Head and Neck Pathology

What is Head and Neck pathology?

Head and neck pathology is a subspecialty of anatomic pathology focusing on diseases of the head and neck.

A head and neck pathologist is a type of doctor with highly specialized training who analyzes the tissues of the head and neck in order to diagnose disease and recommend treatment.

They examine tissue specimens from the structures of the head and neck, including:

  • Ear
  • Hypopharynx
  • Larynx
  • Neck
  • Oral cavity
  • Pharynx
  • Salivary gland
  • Sinonasal tract
  • Soft tissues of the head and neck
  • Temporal bone
  • Thyroid and parathyroid
  • Upper respiratory tract

What Do Head and Neck Pathologists Do?

Head and neck pathologists examine tissue samples using microscopes and other specialized tools for more detailed examinations.

From their examination of the tissue samples, they can help diagnose and recommend treatment. They’re also often consulted to provide a second opinion to confirm an initial diagnosis or recommendation.

If cancer is found, a pathologist can provide individualized information about the cancer, like its depth and a treatment plan.

What’s The Difference Between a Head and Neck Pathologist and a Surgeon or Primary Care Provider?

You may see your physician or a surgeon for assessment, diagnosis, and treatment of various health issues. In many cases, they can identify an issue and successfully treat it.

When a cause can’t be identified or when more information is needed, a tissue sample obtained through biopsy or resection can be sent to a head and neck pathologist for further study.

Head and neck pathologists are experts in diagnosing and providing detailed information about cancers, immunological problems, and infectious diseases from tissue samples. They primarily work in a laboratory and with other physicians, rather than with patients.

What Types of Diseases Do Head and Neck Pathologists Study?

Head and neck pathology is a study of changes that occur in the body’s tissues due to disease. Head and neck pathologists study all types of tissue to diagnose diseases and conditions that include:

  • Aural polyp
  • Cancerous and non-cancerous tumors
  • Crohn’s disease
  • Erythroplakia
  • Infections
  • Inflammations
  • Mucocele
  • Nasal glioma
  • Oral candidiasis
  • Parathyroid gland disease
  • Salivary gland neoplasms
  • Sinonasal inflammatory polyps and tumors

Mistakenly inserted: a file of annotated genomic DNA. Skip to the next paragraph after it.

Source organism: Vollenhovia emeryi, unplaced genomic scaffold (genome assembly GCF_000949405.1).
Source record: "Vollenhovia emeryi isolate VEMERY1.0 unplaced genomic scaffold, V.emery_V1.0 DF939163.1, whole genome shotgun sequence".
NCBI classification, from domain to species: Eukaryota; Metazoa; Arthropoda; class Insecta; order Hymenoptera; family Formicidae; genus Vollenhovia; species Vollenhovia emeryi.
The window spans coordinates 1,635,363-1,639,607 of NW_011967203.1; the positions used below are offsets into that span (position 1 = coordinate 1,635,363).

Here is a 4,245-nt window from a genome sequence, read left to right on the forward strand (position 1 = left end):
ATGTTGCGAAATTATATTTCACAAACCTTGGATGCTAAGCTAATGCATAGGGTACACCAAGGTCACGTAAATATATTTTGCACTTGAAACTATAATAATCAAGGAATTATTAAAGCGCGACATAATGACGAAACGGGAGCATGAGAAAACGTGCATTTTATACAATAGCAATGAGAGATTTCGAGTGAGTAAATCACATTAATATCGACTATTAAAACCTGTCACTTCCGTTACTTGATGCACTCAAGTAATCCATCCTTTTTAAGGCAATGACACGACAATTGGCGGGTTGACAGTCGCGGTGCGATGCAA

• Squamous lesions
  • Thyroid gland nodules
  • Vocal cord nodules

Techniques to Examine Tissue Samples

After a head and neck pathologist has examined a tissue sample with their own eyes, they may turn to microscopic examination and a variety of specialized techniques, tools, and processes to further investigate its condition.

If the microscopic examination doesn’t provide clear answers, pathologists are experts in other testing techniques that may provide more information. Some methods and tools they may use include:

  • Stains. Chemicals or stains can be applied to tissue samples to highlight signs of disease or cell abnormalities. Different stains are used to identify causes and markers that identify characteristics of the specimen.
  • Direct immunofluorescence. A special type of staining that helps identify autoimmune diseases.
  • Frozen section. A sample can be frozen and examined if a diagnosis is needed quickly, like during surgery.
  • Immunohistochemistry. This technique uses the body’s own antibodies to help identify the interaction between the antibodies and antigens triggering the immune system.
  • Electron microscopy. A special type of microscope that uses a beam of electrons instead of light, which allows pathologists to examine cell structures not otherwise visible.
  • Flow cytometry. A technique of analyzing the identity and quantity of a type of cell or particle. Samples are suspended in fluid and passed through different light sources, lenses, and filters to generate wavelength data. Flow cytometry can measure characteristics like cell size and total DNA.

What Do Results Look Like?

The results of a pathological examination are documented in a biopsy or pathology report, which includes information like:

  • A diagnosis
  • A description of the tissue sample
  • A microscopic description of the disease process discovered
  • Clinical information that helped support the diagnosis
  • Additional information to help determine treatment
  • If cancer is found, it may also contain information like how deep the cancer has penetrated the skin
  • Comments from the head and neck pathologist

The report is sent to the treating doctor, who will discuss the results with the patient.

Board-Certified Pathology
Jeff Christal, MD

Jeff Christal, MD

Steven Goodman, MD

Steven Goodman, MD